ANDREAS STAMER, ANDREAS MÜLLER-BELECKE, GABRIELE HÖRSTGEN-SCHWARK
Georg-August-Universität Göttingen, Institute of Animal Husbandry and Genetics, Germany
For a profitable Nile Tilapia aquaculture the management of broodstocks by synchronising their spawning activity can be beneficial, especially among intensified conditions, where large amounts of eggs and larvae can be necessary at a given time. Due to the short spawning intervals in Nile Tilapia females (Oreochromis niloticus) the introduction of ovulation by hormonal treatments appears to be difficult and expensive. The aim of the present study was to test the potential of different environmental factors in synchronising the spawning activity of O. niloticus females. Mature females (Lake Manzala population, Egypt) were transferred into 350 l-aquaria in groups of ten to twelve individuals were they were initially kept among optimum water parameters for spawning (temperature: 28°C; acidity: pH6.6; hardness: 9.4°GH; salinity: 0.2ppm). After acclimatisation, treatment groups were adapted to high hardness (30-40°GH) or high salinity (15-22ppm), respectively and kept among these suboptimum conditions. By daily observations for readiness to spawn in treatment groups the potential of the tested environmental influences to suppress spawning activity was determined in relation to adequate untreated control groups. After 21 to 28 days among suboptimum conditions the treatment groups were adapted back to the optimum water parameters and the spawning activity was monitored for another week, to check for initiated synchronous spawns. Furthermore, 18°C-temperature treatments and pH5.0-treatments for 60 hours were similarly tested as short term environmental effects on spawning activity. Treatments and the corresponding controls were carried out in replicates. To determine the influence of the tested environmental conditions on fecundity and egg quality, eggs from spawning females were artificially stripped, inseminated and their developmental rates were observed. The best synchronisation effects were obtained after treatments with 22ppm salinity. In six replicated groups no spawning activity was found during treatments whereas 47% of the females spawned in the week after treatments. In the corresponding control groups 49% of the females spawned but only 11% were achieved during the last week. Although fecundity and hatching rates were negatively effected by high salinity, per group member the output of swimming larvae during the last observation week increased distinctly after treatments (n=285 versus n=101 in controls).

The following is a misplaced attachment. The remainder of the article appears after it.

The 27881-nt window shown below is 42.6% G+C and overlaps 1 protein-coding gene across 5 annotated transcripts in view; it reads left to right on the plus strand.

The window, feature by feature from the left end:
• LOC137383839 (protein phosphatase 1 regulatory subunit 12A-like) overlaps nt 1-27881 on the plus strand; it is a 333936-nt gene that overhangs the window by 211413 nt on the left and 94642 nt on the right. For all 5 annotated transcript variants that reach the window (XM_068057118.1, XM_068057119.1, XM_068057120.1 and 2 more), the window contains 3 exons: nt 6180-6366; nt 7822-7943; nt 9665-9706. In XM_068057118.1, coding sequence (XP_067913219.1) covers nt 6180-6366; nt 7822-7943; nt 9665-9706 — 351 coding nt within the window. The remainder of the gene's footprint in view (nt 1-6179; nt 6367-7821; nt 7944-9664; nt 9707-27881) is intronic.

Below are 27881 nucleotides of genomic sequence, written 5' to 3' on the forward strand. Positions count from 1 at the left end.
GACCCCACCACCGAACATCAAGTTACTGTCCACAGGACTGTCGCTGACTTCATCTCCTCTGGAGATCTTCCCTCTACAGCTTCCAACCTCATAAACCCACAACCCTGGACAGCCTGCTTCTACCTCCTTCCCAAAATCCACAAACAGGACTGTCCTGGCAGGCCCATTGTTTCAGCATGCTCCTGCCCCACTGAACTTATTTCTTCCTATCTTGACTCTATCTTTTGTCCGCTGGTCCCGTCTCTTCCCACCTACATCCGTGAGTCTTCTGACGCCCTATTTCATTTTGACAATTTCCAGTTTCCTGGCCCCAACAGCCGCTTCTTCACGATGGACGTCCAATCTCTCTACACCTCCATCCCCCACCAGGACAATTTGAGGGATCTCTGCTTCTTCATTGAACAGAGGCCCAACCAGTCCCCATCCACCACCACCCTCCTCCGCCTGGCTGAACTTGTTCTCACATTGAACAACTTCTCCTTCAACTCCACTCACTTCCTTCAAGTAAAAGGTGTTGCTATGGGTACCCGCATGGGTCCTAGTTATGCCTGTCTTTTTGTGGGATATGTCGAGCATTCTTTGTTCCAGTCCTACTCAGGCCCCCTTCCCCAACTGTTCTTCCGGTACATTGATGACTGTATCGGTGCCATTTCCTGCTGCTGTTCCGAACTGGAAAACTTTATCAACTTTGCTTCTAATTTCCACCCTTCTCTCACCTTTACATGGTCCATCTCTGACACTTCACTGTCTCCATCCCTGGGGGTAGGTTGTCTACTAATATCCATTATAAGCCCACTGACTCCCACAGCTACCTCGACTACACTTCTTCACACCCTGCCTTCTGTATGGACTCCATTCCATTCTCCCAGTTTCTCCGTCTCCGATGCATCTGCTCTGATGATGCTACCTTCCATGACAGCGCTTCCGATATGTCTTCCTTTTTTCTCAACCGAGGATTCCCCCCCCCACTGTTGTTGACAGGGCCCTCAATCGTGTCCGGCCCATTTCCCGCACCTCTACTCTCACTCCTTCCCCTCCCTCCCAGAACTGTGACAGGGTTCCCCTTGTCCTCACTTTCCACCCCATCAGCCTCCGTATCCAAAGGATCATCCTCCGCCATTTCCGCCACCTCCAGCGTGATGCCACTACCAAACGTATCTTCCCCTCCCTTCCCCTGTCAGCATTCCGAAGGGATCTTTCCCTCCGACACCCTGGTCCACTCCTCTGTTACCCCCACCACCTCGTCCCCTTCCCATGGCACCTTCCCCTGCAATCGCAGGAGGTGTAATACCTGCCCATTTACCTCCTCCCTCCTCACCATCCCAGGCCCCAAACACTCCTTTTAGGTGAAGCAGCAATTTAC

Keywords: Aquaculture, environment, Oreochromis niloticus, reproduction, salinity, spawning, synchronisation